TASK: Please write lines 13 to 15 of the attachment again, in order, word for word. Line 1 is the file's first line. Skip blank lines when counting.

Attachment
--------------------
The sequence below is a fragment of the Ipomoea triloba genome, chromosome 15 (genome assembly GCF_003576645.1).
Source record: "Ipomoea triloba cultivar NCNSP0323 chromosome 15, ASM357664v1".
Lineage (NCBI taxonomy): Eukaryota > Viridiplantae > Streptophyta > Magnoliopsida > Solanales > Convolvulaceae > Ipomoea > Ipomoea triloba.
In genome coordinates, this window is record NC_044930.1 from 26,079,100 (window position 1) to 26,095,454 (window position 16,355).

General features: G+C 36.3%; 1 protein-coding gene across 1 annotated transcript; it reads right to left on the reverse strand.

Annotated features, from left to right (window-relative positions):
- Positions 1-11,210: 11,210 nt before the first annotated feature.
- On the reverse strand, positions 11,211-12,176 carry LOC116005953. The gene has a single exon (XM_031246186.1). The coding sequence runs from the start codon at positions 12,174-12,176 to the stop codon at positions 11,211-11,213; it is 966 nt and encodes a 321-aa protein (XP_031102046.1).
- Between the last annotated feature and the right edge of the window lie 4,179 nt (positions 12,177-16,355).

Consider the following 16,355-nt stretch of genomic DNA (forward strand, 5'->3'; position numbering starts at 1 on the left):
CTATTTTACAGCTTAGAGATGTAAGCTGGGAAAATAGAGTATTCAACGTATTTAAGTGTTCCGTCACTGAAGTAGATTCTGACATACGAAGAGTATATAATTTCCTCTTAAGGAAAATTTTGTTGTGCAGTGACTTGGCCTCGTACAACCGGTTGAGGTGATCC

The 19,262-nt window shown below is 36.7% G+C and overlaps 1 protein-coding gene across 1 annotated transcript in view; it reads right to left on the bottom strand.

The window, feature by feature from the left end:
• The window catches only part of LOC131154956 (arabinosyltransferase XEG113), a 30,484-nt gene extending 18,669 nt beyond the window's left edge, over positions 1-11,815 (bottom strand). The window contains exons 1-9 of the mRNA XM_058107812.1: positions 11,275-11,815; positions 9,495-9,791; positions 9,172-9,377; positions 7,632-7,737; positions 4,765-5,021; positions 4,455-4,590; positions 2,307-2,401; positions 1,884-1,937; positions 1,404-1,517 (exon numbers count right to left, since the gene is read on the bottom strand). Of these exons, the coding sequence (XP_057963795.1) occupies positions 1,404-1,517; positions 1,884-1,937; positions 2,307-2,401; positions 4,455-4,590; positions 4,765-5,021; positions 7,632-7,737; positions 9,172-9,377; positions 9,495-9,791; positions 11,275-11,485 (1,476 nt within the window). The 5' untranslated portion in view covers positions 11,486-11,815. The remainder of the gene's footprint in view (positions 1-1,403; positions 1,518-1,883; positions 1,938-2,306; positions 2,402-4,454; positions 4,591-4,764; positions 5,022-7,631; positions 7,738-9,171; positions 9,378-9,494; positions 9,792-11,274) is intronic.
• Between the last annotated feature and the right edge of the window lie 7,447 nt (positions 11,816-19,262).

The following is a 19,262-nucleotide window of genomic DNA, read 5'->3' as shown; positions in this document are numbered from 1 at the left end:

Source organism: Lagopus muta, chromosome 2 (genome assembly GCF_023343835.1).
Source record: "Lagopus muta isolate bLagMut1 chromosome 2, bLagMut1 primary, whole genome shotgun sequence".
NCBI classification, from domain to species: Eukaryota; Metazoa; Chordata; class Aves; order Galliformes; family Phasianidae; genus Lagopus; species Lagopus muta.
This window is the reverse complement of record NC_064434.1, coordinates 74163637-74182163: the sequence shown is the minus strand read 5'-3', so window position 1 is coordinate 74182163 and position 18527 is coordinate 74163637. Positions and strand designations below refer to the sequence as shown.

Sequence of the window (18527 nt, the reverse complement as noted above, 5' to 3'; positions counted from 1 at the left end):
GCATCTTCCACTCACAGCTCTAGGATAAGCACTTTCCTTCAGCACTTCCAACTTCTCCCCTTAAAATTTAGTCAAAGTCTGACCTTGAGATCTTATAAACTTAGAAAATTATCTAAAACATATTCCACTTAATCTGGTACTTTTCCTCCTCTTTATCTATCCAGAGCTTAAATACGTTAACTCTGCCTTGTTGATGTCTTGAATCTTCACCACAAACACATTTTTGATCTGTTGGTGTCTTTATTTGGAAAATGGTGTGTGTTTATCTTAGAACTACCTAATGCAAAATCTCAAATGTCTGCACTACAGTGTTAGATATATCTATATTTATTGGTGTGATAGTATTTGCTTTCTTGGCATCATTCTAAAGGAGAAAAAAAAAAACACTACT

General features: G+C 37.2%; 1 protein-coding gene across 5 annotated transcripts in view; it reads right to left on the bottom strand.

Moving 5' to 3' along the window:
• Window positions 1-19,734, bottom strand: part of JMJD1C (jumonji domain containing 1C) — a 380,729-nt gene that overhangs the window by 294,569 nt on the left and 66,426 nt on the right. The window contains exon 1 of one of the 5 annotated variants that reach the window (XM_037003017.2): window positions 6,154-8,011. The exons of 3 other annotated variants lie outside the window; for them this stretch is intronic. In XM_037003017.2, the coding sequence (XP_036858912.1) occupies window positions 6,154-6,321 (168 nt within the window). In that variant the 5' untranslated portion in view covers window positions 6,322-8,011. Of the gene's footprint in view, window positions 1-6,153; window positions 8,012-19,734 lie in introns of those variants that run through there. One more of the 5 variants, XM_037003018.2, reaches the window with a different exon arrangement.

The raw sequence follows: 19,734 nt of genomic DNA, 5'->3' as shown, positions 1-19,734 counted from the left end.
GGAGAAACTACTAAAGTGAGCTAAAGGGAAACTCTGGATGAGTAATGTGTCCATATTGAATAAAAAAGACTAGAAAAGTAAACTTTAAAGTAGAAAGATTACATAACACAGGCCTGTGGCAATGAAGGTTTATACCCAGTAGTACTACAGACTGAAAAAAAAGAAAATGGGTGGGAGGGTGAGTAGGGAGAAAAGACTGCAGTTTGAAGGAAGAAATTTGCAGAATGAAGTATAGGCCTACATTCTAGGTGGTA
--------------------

The window, feature by feature from the left end:
• The window catches only part of LOC131154956 (arabinosyltransferase XEG113), a 30,484-nt gene extending 18,669 nt beyond the window's left edge, over positions 1-11,815 (bottom strand). The window contains exons 1-9 of the mRNA XM_058107812.1: positions 11,275-11,815; positions 9,495-9,791; positions 9,172-9,377; positions 7,632-7,737; positions 4,765-5,021; positions 4,455-4,590; positions 2,307-2,401; positions 1,884-1,937; positions 1,404-1,517 (exon numbers count right to left, since the gene is read on the bottom strand). Of these exons, the coding sequence (XP_057963795.1) occupies positions 1,404-1,517; positions 1,884-1,937; positions 2,307-2,401; positions 4,455-4,590; positions 4,765-5,021; positions 7,632-7,737; positions 9,172-9,377; positions 9,495-9,791; positions 11,275-11,485 (1,476 nt within the window). The 5' untranslated portion in view covers positions 11,486-11,815. The remainder of the gene's footprint in view (positions 1-1,403; positions 1,518-1,883; positions 1,938-2,306; positions 2,402-4,454; positions 4,591-4,764; positions 5,022-7,631; positions 7,738-9,171; positions 9,378-9,494; positions 9,792-11,274) is intronic.
• Between the last annotated feature and the right edge of the window lie 7,447 nt (positions 11,816-19,262).